Understanding, comparing and learning from the four EPOCH early childhood obesity prevention interventions: a multi-methods study

Anna Lene Seidler, Kylie E. Hunter, Brittany J. Johnson, Mahalakshmi Ekambareshwar, Sarah Taki, Chelsea E. Mauch, Seema Mihrshahi, Lisa Askie, Karen J. Campbell, Lynne Daniels, Rachael W. Taylor, Li M. Wen, Rebecca Byrne, Julie Lawrence, Robyn Perlstein, Karen Wardle, Rebecca K. Golley

Research output: Contribution to journalArticlepeer-review

7 Citations (Scopus)

Abstract

Background: Childhood obesity is a global problem. Early obesity prevention interventions are complex and differ in effectiveness. Novel frameworks, taxonomies and experience from the Early Prevention of Obesity in CHildren (EPOCH) trials were applied to unpack interventions.

Objectives: Deconstruct interventions into their components (target behaviours, delivery features and behaviour change techniques [BCTs]). Identify lessons learned and future recommendations for intervention planning, delivery, evaluation and implementation.

Methods: This multi-methods study deconstructed the four EPOCH interventions into target behaviours, delivery features and BCTs from unpublished and published materials using systematic frameworks. Additionally, semi-structured interviews were conducted with intervention facilitators and principal investigators.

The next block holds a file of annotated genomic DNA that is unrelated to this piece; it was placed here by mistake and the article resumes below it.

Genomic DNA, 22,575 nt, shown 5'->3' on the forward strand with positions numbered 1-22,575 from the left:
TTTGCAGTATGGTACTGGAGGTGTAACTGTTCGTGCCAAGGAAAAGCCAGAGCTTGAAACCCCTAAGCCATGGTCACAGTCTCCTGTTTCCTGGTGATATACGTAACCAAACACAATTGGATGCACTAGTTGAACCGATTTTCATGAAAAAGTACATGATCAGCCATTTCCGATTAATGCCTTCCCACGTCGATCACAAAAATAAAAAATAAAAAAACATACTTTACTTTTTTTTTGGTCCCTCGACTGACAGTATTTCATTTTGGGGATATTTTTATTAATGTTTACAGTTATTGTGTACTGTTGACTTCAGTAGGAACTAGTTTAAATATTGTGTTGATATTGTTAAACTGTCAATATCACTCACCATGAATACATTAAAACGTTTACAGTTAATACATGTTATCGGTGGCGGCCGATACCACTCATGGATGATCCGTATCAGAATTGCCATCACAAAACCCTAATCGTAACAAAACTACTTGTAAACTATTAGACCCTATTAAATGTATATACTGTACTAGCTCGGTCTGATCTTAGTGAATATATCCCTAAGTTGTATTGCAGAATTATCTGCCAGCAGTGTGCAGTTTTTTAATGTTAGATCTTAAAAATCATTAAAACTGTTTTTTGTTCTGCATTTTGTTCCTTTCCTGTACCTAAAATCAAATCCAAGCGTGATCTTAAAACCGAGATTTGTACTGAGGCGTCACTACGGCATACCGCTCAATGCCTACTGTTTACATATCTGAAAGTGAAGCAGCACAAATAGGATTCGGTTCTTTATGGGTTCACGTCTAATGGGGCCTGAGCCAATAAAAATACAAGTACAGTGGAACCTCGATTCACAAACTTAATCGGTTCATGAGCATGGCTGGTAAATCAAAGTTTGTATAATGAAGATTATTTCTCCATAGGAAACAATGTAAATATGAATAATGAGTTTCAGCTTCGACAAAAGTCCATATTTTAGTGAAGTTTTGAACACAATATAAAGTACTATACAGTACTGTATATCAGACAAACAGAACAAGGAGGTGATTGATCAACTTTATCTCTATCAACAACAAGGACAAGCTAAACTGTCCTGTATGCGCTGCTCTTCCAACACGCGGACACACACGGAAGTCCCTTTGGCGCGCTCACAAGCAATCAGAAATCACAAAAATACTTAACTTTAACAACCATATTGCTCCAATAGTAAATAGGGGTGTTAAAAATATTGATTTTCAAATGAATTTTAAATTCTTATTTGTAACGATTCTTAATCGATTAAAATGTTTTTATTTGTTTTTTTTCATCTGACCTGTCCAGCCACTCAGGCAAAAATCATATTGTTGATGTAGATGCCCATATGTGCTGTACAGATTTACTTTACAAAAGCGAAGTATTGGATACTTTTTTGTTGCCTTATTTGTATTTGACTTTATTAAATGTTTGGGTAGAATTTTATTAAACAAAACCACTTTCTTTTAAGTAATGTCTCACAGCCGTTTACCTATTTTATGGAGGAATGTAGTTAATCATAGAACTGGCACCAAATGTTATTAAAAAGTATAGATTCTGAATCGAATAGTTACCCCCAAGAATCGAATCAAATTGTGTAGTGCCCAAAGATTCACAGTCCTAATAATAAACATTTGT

Results: Each trial targeted between 10 and 14 obesity-related behaviours. Key variations in delivery features related to intensity, delivery mode and tailoring. BCTs consistently used across trials included goal-setting, social support, shaping knowledge, role-modelling and credible source. Recommendations from interview analyses include the importance of stakeholder collaboration and consideration of implementation throughout the study process.

Conclusions: The combination of frameworks, methodologies and interviews used in this study is a major step towards understanding complex early obesity prevention interventions. Future work will link systematic intervention deconstruction with quantitative models to identify which intervention components are most effective and for whom.

Original languageEnglish
Article numbere12679
Pages (from-to)1-15
Number of pages15
JournalPediatric Obesity
Volume15
Issue number11
Early online date15 Jun 2020
DOIs
Publication statusPublished - Nov 2020
Externally publishedYes

Keywords

  • behaviour change techniques
  • childhood obesity
  • early prevention
  • obesity
  • prospective meta-analysis

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